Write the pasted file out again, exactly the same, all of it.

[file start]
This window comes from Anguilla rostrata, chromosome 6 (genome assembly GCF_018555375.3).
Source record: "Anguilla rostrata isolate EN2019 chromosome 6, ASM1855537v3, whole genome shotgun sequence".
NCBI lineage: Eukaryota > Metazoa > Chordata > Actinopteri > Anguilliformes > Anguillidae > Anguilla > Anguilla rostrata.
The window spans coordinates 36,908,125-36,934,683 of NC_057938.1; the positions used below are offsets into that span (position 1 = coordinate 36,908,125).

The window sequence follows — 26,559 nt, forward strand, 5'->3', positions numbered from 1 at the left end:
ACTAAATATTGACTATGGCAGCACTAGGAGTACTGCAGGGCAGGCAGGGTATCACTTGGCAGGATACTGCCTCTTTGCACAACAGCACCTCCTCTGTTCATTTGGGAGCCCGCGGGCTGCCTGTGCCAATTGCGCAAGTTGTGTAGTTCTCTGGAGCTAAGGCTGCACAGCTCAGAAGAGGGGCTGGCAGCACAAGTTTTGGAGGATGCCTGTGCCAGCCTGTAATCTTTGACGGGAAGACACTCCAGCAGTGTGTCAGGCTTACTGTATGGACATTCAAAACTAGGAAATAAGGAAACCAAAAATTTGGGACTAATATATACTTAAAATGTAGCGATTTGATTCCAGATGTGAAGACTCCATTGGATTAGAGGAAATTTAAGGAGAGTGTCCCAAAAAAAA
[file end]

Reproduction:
This window comes from Anguilla rostrata, chromosome 6 (genome assembly GCF_018555375.3).
Source record: "Anguilla rostrata isolate EN2019 chromosome 6, ASM1855537v3, whole genome shotgun sequence".
NCBI lineage: Eukaryota > Metazoa > Chordata > Actinopteri > Anguilliformes > Anguillidae > Anguilla > Anguilla rostrata.
The window spans coordinates 36,908,125-36,934,683 of NC_057938.1; the positions used below are offsets into that span (position 1 = coordinate 36,908,125).

The window sequence follows — 26,559 nt, forward strand, 5'->3', positions numbered from 1 at the left end:
ACTAAATATTGACTATGGCAGCACTAGGAGTACTGCAGGGCAGGCAGGGTATCACTTGGCAGGATACTGCCTCTTTGCACAACAGCACCTCCTCTGTTCATTTGGGAGCCCGCGGGCTGCCTGTGCCAATTGCGCAAGTTGTGTAGTTCTCTGGAGCTAAGGCTGCACAGCTCAGAAGAGGGGCTGGCAGCACAAGTTTTGGAGGATGCCTGTGCCAGCCTGTAATCTTTGACGGGAAGACACTCCAGCAGTGTGTCAGGCTTACTGTATGGACATTCAAAACTAGGAAATAAGGAAACCAAAAATTTGGGACTAATATATACTTAAAATGTAGCGATTTGATTCCAGATGTGAAGACTCCATTGGATTAGAGGAAATTTAAGGAGAGTGTCCCAAAAAAAA